The 76ers have entered the All-Star break with some momentum, three wins in a row at home, the most impressive being their 110-103 victory Tuesday night over the Los Angeles Clippers.

Now everybody except All-Stars Ben Simmons and Joel Embiid will have off for a week before the Sixers return to practice next Wednesday to prepare for their Feb. 20 home game against the Brooklyn Nets.

The Sixers (34-21) have completed two-thirds of their schedule and the final third will be all about preparing for the postseason.

Nothing will matter more to the Sixers than seeing their two All-Stars jell, especially the way they did Tuesday when they combined for 52 points, 21 rebounds and 12 assists against a viable NBA title contender.

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A look at the All-Stars’ shot charts

When Embiid gets the ball down in the blocks, he is so strong and quick that he becomes almost impossible to defend. There has been a lot of talk about him and Simmons not being able to mesh because the Sixers play a faster-paced game when Embiid is out, which suits Simmons’ style better, and more of a half-court game when Embiid is on the court.

Yet lately, Simmons has been playing more down low, posting up more. And when he isn’t posting up, he is still getting to the basket, whether in transition or a half-court set.

Simmons’ reluctance to shoot has been well documented. Tuesday, for instance, teammate Tobias Harris attempted six three-point shots, as many as Simmons has attempted all season. Still, Simmons is scoring down low at an incredible pace, more than twice as much as Embiid.

Embiid this season has connected on 290 of 623 shots from the field (46.6%) and 51 of152 from three-point range (33.6%). Here is where Embiid’s shots are attempted and made, courtesy of NBA.com:

  • Less than 5 feet: 127-190 (66.8%)
  • 5-9 feet: 36-74 (48.6%)
  • 15-19 feet: 35-96 (36.5%)
  • 20-24 feet: 11-35 (31.4%)
  • 25-29 feet: 48-129 (37.2%)
  • 30-34 feet: 0-2 (0.0%)
  • 35-39 feet: 0-0 (0.0%)
  • 40+ feet: 0-2 (0.0%)

For Embiid, 30.5% of his shots come from less than 5 feet.

Simmons this season is shooting 359-for-615 (58.4%) and 2-for-6 from beyond the arc (33%). Here is where Simmons’ shots are attempted and made:

  • Less than 5 feet: 314-479 (65.6%)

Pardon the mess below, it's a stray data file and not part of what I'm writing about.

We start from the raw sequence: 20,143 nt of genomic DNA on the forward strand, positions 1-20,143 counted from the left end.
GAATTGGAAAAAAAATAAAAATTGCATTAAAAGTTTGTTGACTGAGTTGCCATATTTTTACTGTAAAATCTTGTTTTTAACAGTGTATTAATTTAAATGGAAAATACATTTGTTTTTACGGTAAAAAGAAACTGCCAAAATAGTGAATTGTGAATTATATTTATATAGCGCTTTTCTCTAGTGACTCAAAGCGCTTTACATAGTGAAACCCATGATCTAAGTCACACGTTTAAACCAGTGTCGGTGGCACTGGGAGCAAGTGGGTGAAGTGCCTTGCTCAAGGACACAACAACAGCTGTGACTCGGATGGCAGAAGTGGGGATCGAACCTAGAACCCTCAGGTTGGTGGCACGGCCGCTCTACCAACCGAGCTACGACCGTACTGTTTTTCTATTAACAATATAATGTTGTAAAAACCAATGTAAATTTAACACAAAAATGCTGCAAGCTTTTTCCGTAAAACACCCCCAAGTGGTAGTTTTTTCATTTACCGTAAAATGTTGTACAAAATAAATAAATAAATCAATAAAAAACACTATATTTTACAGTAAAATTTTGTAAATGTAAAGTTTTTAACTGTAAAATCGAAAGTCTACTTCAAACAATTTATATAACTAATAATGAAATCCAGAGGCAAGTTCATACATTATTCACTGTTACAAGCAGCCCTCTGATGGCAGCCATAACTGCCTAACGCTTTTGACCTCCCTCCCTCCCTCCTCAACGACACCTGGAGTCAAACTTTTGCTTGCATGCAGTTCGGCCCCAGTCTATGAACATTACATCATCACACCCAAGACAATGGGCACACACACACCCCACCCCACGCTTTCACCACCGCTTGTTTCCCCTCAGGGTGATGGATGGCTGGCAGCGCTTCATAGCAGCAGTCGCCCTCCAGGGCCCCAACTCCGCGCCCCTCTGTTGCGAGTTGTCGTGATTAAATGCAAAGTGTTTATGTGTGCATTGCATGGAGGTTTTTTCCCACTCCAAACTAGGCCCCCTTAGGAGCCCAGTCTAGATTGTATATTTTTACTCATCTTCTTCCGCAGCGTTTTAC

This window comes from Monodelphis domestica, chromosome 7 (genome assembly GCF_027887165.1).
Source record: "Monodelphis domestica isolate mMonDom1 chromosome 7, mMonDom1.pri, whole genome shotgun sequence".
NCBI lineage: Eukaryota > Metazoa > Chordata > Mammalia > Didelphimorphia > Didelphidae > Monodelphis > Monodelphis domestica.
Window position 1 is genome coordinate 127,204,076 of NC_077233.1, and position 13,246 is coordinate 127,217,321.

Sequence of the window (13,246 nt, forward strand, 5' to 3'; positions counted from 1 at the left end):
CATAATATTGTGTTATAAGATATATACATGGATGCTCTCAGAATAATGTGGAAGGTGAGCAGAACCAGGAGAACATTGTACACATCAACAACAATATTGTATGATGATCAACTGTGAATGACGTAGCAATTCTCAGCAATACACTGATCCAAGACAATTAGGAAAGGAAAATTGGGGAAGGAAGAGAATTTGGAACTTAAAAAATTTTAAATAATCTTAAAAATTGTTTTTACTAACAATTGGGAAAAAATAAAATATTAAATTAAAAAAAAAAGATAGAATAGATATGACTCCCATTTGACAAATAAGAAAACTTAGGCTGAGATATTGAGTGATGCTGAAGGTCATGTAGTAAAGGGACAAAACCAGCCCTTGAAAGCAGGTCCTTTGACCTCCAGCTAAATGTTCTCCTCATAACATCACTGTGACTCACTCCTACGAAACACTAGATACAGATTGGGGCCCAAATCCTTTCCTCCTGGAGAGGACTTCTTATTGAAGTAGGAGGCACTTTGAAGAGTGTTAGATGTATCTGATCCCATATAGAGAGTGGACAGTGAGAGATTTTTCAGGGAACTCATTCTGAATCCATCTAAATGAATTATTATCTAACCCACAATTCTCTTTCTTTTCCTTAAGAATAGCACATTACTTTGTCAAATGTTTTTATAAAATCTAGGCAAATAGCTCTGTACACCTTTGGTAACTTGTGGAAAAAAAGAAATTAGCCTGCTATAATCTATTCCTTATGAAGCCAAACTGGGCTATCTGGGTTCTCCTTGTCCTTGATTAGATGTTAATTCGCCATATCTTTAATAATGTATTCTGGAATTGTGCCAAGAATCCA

• 5-9 feet: 39-102 (36.2%)
  • 10-14 feet: 3 for 22 (13.6%)
  • 15-19 feet: 1-5 (20%)
  • 20-24 feet: 2-3 (66.7%)
  • 25-29 feet: 0-1 (0.0%)
  • 30-34 feet: 0-1 (0.0%)
  • 35-39 feet 0-0 (0.0%)
  • 40 feet+ 0-2 (0.0%)

Simmons has taken 77.8% of his shots from less than five feet. Whether this kind of percentage will be effective in the playoffs, when teams will play off Simmons more and dare him to shoot, remains to be seen.

Sixers coach Brett Brown calling out instructions against the Clippers.
STEVEN M. FALK / Staff Photographer
Sixers coach Brett Brown calling out instructions against the Clippers.

Starting five

Julius Erving, right, formerly of the New York Nets, shook hands with 76ers owner Fitz Eugene Dixon at a press conference to announce the signing of the former ABA star in October 1976.
AP
Julius Erving, right, formerly of the New York Nets, shook hands with 76ers owner Fitz Eugene Dixon at a press conference to announce the signing of the former ABA star in October 1976.

Dr. J operates at All-Star Game

During a timeout in Tuesday’s game, Sixers Hall of Famer Julius Erving was introduced to the crowd and received much applause. That brings to mind an anniversary that will occur Thursday.

On Feb. 13, 1977, Erving played in his first NBA All-Star Game. Thursday will mark the 43rd anniversary of the game, which was played at Milwaukee Arena. Erving was voted the game’s MVP after a 30-point, 12-rebound performance, despite his East team’s 125-124 defeat.

In 30 minutes, he shot 12-for-20 from the field, hit all six of his foul shots, and added three assists and four steals. The NBA had yet to adopt the three-point field goal at that point. Erving also blocked a shot.

Erving had played in five ABA all-star games, and that was his first of 11 All-Star appearances with the Sixers.

The Sixers had three of the five starters for the East, with Doug Collins and George McGinnis joining Erving. The other starters were Bob McAdoo of the Knicks and “Pistol” Pete Maravich of the New Orleans Jazz.

Next five

Feb. 20: Brooklyn Nets at Sixers, 8 p.m., TNT

Feb 22: Sixers at Milwaukee Bucks, 8:30 p.m., ABC

Feb. 24: Atlanta Hawks at Sixers, 7 p.m., NBC Sports Philadelphia, NBA TV

Feb. 26: Sixers at Cleveland Cavaliers, 7 p.m., NBC Sports Philadelphia

Feb. 27: New York Knicks at Sixers, 7 p.m., NBC Sports Philadelphia

Passing the rock

Question: How are Brett Brown and the team planning to improve road game results? What do they believe has caused this result to date? Thank you. — J Mac (@jess70319442) on Twitter

Answer: Thanks for the question, and it’s not one with a simple solution. While the Sixers are an NBA-best 25-2 at home, they are 9-19 on the road. They average 111.5 points at home and 105.5 on the road. They allow 101.8 points per game at home and 110.5 on the road. We can give you more stats, but you get the picture.

Is it as simple as feeding off the crowd? I think that is a big part of it. Confidence is a big thing, and the Sixers don’t have it on the road, especially down the stretch of games. They are 3-7 in road games decided by five points or fewer.

After the break, three of their first four road games will be against Milwaukee, the Lakers and the Clippers. So we will see whether they have gotten confidence from this three-game home swing and whether it can translate to the road.